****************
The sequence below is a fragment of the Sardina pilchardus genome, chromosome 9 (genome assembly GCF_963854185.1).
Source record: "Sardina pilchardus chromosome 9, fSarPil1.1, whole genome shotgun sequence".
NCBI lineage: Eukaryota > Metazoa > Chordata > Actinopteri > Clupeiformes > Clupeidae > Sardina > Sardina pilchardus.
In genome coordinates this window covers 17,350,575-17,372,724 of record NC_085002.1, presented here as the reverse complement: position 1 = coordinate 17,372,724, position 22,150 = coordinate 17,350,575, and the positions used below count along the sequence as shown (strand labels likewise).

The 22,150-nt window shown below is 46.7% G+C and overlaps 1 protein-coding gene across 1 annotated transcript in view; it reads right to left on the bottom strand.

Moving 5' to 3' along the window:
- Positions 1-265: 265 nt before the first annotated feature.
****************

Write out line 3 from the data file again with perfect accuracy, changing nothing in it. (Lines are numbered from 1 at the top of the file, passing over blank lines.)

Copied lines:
NCBI lineage: Eukaryota > Metazoa > Chordata > Actinopteri > Clupeiformes > Clupeidae > Sardina > Sardina pilchardus.